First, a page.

Experience has also taught us that the individual states too must have a check on their powers, and the power of its elites may not be used to exploit the least powerful citizens. As an innocent but detested minority cannot depend on the beneficence of the majority or its elite institutions, an (albeit imperfectly) neutral federal authority is a better check on the tyranny of the state than no check at all. That the southern states’ particular tyranny was cloaked in federalism is not an argument in federalism’s favor.
Those who defend the Confederacy in the name of liberty today must assume, against all historical evidence, that rationality and economic benefit would have otherwise trumped the exploitation and irrational hate that drove the institution of slavery, the rebellion to defend slavery, and the Jim Crow South to avenge slavery’s defeat. That the Southern states used the power restored to them after Reconstruction to keep their citizens in poverty and deny them their rights as American citizens is the best argument for the federal government in living memory. That this is often used by the Left and others to presume benevolence in directives from Washington is unfortunate to libertarians who believe in a bounded federalism that protects the rights of the individual while providing states the power to be the laboratories of democracy that they were intended to be. Libertarians would better serve the cause of liberty and decentralization by recognizing that absolutes—such as granting the state absolute authority to do as its elites wish—are as sure a road to tyranny as amassing uncheckable power in a chief executive. There is nothing libertarian about granting any government so broad authority in order to quash the fundamental rights of the individual, a power inherent to an unbounded state “right” to secession.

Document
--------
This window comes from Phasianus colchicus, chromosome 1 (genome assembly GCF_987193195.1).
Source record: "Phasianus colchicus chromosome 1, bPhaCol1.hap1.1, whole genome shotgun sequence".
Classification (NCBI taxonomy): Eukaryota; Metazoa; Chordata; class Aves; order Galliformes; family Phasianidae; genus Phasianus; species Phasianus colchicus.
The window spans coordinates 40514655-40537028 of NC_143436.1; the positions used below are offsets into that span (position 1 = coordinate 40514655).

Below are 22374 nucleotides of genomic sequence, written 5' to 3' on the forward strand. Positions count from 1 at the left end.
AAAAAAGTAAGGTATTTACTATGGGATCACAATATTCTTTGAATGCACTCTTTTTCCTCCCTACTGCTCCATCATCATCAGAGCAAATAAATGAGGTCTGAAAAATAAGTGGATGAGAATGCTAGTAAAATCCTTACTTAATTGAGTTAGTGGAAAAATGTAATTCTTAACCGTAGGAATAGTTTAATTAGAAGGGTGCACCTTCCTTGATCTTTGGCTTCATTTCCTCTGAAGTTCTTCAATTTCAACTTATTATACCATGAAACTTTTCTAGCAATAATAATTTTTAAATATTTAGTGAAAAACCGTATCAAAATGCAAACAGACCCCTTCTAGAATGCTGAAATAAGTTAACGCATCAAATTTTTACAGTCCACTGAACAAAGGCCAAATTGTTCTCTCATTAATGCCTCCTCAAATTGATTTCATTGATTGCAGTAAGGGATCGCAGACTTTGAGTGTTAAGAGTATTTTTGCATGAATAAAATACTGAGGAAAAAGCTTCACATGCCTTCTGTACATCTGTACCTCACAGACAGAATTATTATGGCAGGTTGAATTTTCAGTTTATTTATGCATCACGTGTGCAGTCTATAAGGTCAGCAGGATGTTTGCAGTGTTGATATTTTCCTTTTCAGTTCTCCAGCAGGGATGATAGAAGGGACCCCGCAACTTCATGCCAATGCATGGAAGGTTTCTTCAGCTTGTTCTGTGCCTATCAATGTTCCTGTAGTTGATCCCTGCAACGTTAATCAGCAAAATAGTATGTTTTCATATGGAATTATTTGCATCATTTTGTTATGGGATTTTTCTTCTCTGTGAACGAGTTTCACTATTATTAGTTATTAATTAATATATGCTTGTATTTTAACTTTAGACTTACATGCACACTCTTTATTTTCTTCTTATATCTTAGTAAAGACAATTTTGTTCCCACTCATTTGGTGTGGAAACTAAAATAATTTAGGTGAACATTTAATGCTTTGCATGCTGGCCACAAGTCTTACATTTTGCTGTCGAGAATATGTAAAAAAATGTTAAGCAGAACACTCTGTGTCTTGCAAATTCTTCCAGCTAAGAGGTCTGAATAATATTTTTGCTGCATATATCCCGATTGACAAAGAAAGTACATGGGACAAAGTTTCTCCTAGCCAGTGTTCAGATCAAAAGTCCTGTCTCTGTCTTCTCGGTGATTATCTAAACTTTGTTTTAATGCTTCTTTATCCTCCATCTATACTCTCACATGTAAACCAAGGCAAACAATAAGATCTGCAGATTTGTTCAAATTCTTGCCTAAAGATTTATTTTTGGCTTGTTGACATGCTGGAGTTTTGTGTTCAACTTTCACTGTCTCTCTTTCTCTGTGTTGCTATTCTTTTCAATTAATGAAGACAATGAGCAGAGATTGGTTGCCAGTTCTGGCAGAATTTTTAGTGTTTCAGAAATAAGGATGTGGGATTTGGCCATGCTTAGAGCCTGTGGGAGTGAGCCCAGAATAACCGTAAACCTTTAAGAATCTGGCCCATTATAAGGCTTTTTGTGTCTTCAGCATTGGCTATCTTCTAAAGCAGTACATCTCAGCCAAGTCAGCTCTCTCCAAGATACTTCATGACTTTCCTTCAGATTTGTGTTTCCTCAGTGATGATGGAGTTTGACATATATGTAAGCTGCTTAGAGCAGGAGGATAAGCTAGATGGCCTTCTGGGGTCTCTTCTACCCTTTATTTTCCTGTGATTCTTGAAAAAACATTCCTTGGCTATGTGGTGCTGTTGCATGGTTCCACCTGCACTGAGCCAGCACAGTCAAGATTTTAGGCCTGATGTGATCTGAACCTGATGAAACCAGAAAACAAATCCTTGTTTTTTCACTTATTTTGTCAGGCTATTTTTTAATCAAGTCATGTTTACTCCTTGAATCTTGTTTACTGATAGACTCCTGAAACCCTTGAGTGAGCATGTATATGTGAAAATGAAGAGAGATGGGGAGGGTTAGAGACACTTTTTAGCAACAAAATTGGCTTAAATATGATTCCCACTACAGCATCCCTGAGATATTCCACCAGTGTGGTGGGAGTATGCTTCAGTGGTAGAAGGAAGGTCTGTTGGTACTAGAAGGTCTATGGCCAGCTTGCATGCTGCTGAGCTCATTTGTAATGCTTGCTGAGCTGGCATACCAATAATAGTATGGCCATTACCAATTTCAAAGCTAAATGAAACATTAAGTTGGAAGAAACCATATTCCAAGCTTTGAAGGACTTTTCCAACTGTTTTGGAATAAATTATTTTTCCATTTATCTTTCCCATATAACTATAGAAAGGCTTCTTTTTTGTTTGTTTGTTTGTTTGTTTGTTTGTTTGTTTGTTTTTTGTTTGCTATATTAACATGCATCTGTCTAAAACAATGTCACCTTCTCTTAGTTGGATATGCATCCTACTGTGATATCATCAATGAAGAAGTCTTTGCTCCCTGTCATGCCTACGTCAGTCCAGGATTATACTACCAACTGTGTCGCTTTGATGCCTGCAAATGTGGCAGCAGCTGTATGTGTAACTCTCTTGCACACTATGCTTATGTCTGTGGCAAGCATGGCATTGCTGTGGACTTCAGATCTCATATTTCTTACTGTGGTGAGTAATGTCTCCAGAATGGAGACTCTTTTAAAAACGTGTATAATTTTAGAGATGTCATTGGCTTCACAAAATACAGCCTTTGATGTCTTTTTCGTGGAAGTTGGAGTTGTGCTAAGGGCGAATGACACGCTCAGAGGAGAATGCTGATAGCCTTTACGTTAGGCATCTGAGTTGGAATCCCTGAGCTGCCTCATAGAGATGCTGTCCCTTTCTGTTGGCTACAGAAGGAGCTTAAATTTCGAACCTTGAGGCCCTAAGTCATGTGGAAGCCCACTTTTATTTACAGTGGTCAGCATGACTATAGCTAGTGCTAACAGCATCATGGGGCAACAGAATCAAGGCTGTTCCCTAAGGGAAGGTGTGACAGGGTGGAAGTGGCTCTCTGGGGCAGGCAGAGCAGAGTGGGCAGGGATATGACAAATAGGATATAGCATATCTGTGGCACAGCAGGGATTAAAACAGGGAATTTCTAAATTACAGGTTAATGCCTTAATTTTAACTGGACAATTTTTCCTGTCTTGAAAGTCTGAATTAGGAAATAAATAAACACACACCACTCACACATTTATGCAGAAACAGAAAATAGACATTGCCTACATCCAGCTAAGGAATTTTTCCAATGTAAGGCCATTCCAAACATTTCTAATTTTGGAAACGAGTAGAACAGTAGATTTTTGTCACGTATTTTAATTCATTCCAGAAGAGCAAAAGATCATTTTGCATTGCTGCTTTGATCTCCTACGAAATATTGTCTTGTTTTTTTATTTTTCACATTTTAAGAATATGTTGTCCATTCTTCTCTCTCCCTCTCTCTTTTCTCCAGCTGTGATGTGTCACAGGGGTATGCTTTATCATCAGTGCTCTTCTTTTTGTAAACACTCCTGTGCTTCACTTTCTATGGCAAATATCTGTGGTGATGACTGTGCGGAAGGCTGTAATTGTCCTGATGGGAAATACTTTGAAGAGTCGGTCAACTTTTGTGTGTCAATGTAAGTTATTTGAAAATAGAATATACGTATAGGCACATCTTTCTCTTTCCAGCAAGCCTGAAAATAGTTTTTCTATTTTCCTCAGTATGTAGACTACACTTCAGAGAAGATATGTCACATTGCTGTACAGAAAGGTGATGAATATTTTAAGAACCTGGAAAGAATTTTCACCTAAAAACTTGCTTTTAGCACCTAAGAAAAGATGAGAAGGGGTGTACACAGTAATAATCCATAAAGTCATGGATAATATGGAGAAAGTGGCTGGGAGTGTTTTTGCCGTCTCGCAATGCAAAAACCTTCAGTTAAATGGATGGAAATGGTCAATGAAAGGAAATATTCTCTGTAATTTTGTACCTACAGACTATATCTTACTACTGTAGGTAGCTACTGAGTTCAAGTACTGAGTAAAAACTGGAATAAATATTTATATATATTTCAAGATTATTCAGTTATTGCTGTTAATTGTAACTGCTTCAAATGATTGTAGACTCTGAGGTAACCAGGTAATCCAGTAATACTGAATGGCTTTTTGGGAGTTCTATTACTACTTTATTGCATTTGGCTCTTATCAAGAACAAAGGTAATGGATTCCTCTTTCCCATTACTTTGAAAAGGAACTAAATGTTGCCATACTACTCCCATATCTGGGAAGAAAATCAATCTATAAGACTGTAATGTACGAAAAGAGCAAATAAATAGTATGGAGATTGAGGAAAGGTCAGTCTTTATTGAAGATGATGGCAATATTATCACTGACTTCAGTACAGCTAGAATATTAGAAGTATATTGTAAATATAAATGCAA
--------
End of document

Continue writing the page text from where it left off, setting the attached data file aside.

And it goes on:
A portion of this essay was excerpted and edited from a 2009 blog post by the author.